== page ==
What we may not forget is that placing the retirement age further and further away, shall not bring the right solution, because it is just an unbreakable fact that certain things can not be done any more after the age of 60 or 65. It was for a good reason that in the past the age of 65 was chosen for retirement. In the past, we also could see that a lot of people already died before that date or died when they just retired. That people may live longer now must not mean that we have them working full time for a longer time. It can well be that several older people are able to do still some very good work after they reached 65, but they should be at liberty to divide their time for work and leisure in all liberty and not be forced to work full time, which would be a too heavy burden on their health and condition of life.
Belgium has just about the lowest pensions in Western Europe. The Groen basic pension is no solution. A good pension is: 75% of the average wage instead of 60%, and a minimum of EUR 1,500 net, not gross.
In Belgium the government has curtailed the early retirement system. The growing number of long-term sick people shows that this is not tenable for many people. And if unemployment among young people is so high today, isn’t early retirement just the solution?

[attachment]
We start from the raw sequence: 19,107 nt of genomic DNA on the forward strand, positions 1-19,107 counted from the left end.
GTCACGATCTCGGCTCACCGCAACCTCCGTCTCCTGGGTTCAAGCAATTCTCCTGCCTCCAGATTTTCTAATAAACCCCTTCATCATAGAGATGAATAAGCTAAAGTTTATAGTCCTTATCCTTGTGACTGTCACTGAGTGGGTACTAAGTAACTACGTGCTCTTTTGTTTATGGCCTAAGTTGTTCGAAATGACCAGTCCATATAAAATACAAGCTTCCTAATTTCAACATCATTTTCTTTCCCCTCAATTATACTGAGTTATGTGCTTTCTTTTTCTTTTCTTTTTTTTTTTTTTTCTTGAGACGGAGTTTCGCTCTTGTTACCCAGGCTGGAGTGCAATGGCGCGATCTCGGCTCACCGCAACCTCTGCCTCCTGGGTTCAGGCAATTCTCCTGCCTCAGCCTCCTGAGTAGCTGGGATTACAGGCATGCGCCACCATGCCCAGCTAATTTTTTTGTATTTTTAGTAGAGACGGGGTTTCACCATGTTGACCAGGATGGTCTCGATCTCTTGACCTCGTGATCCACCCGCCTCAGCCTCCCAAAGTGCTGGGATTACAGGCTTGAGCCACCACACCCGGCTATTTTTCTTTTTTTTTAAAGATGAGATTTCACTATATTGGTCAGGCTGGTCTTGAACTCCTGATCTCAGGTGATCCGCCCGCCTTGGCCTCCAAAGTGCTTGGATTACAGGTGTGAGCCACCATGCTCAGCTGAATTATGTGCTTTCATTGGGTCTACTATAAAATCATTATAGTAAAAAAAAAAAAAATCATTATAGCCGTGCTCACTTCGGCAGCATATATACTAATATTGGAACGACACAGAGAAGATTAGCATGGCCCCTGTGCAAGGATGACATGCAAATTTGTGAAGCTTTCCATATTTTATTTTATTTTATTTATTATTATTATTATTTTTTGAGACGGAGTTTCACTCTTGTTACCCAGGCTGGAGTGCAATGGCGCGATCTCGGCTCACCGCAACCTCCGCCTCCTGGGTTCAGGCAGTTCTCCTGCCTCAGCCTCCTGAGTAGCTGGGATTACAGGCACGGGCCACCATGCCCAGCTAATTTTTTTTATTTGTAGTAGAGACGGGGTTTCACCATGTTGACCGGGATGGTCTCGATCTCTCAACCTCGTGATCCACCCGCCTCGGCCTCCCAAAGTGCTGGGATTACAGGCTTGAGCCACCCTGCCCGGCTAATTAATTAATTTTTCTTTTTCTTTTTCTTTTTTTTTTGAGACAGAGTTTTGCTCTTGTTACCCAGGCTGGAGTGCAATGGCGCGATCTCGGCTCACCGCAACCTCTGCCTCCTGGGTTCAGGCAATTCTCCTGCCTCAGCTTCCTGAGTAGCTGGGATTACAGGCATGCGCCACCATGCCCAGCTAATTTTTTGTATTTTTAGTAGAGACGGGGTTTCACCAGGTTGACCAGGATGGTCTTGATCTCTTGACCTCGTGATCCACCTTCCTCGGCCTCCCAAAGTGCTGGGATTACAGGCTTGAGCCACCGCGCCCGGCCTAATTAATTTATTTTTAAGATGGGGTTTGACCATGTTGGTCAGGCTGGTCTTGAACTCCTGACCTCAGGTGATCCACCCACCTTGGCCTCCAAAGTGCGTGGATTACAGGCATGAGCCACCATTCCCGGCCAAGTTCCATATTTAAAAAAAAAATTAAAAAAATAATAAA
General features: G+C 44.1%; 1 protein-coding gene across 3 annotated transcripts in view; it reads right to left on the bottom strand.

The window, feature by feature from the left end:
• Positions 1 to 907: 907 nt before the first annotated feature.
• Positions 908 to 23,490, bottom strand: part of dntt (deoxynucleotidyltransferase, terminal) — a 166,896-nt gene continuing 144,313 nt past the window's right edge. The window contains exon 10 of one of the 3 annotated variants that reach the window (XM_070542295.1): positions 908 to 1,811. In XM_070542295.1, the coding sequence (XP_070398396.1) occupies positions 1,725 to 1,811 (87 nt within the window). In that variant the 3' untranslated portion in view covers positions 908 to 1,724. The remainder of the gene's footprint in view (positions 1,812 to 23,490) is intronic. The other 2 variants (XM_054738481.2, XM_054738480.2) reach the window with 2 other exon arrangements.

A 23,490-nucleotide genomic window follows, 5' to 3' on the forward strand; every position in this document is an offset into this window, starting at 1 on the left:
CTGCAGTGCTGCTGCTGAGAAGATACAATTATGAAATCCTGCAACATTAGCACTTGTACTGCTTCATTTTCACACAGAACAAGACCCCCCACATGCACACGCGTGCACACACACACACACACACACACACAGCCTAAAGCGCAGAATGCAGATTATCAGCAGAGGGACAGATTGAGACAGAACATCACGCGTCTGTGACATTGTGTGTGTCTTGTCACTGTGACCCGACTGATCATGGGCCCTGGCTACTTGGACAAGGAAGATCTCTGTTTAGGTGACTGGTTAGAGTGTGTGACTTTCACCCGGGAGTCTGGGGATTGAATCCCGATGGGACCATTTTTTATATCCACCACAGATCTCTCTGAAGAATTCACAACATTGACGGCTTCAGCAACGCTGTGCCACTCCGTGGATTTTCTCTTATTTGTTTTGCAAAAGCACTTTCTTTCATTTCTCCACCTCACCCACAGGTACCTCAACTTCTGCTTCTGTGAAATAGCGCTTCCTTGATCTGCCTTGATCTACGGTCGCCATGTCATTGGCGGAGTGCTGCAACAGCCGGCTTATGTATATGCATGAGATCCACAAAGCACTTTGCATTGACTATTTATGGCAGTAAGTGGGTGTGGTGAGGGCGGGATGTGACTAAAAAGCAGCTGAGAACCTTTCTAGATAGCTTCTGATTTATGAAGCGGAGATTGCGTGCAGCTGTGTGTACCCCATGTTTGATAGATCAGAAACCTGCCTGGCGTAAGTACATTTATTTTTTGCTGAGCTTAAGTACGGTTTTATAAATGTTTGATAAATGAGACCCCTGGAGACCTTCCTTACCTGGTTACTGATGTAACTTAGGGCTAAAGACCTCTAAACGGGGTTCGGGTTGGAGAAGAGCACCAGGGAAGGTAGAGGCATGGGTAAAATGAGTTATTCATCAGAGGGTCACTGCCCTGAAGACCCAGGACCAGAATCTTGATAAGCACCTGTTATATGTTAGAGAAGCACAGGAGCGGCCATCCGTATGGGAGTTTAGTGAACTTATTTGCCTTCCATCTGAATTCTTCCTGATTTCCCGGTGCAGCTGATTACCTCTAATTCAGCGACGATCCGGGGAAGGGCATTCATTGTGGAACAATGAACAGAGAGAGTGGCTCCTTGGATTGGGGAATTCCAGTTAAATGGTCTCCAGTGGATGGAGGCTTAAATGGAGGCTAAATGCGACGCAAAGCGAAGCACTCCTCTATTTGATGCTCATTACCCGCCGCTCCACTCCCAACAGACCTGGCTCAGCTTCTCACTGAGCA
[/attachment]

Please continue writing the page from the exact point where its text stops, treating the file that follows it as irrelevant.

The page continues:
Statutory pensions transformed into a minimum protection against poverty
The statutory pension is reduced to a means of escaping poverty. The Michel government raised the minimum pensions a little, but cut the average pensions, as if they were not low enough.
It is the general trend in Europe to dismantle the first, statutory pension pillar, with the empty promise of a stronger private “second and third pillar”. According to the European Commission, the statutory pension in relation to the average wage will fall from 44% in 2013 to 34.9% in 2060. That is one fifth less.
This downward trend undermines confidence in the entire system. Statutory pensions are being transformed into a minimum protection against poverty. For a decent income after one’s career, we increasingly have to rely on private savings. The liberal ‘every man for himself’ that Mrs Rutten stands for. Or as Pension Minister Daniël Bacquelaine put it: ‘Those who want a good pension must take responsibility themselves’.